Chishi, who belongs to the Sumi Naga tribe, uses his identity in his campaign material.
Asked if he is playing the tribal card, Chishi told ThePrint: “Oh no, you are mistaken, that is to shame the Sumis. They are my biggest opponents. That is because they are greedy. I am trying to shame them. I have been an activist for more than seven years and people know I have it in me to get things done.”
‘Marred by rampant use of money, violence…’
There is not much hush-hush about the corruption in the Nagaland electoral process — academic papers have been written about it.
Talking about the process, starting from the first assembly elections conducted in the state in 1964, Phyobenthung, an assistant professor in the department of political science at Fazl Ali College, Mokokchung district, wrote in a paper in 2018: “ …most of these elections were marred by rampant use of money, violence, threat, and bogus voting.
“Elections have become festivals in Nagaland. Voters wait for elections to indulge in election feasts, substance abuse, and to earn money by selling their votes. It is also characterised by threats and intimidations from clans and villages…”
The problem is complex, said Vilo Naleo, convenor of the ‘Clean Election Campaign’, launched by the Nagaland Baptist Church Council, which has 24 associations affiliated to it.
“You have to understand that the western idea of democracy of each person voting as per his or her own conscience is different from the system in Nagaland where the family head or the village elder often decides for the whole family or the village,” Vilo told ThePrint.
He said among the Semas (or Sumis) and Konyaks, for example, the ‘ang’ or the king is very powerful and often makes such decisions. Chekesangs, Konyaks and Sumis are among the 17 recognised tribes in Nagaland.
“In 2018, after the elections, an analysis showed that most proxy voters voted for women and youth. That is why we started to reach out not just to churches and village councils but to also women and youth organisations… we are planning to include this in the Sunday school curriculum and in what students are taught in primary schools,” Vilo added.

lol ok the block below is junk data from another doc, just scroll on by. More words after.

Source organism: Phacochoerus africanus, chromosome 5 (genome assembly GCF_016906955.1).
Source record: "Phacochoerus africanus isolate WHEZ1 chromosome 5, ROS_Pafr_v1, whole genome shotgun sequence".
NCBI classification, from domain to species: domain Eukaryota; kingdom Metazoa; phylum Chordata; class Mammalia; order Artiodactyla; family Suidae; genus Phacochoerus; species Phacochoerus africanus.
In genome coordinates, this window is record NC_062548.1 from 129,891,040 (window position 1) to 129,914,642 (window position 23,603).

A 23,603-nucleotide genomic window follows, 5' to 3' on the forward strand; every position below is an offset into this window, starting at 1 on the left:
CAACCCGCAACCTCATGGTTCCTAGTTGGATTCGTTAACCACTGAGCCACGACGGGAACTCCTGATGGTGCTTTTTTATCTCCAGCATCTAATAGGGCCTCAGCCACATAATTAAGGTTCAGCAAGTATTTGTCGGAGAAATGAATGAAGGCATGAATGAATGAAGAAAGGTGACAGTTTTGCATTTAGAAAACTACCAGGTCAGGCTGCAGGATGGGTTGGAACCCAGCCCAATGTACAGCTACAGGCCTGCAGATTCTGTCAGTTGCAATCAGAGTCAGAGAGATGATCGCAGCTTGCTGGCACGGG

Vilo said that the church has joined hands with the Chekesang People’s Organisation and the Western Sumi Association in this regard. The Chekesang Mothers Association is taking the lead in the village Phek in checking incoming cars for liquor or other inducements ahead of voting day, he added.
In the reserved constituency of Tseminyu, Joel Naga, a graduate from Delhi University’s St Stephen’s College, is fighting on a ticket of the newly launched Rising People’s Party.
Naga is the only candidate that the party has fielded and, so far, the response to his campaign has been good. But so ingrained is the money issue in the political process that the party is now facing a strange dilemma.
A member of the party told ThePrint: “See, the response is good but we have a dilemma. The practice of cash for votes is on for so long that when we go out we do not know what to do. We fielded one candidate to concentrate all our resources. We are fighting to prove clean politics is possible, but if we pay to win then our point is defeated. If we don’t, our candidate is defeated. People are asking for money in the range of Rs 1 lakh for some 2-3 votes.”
(Edited by Anumeha Saxena)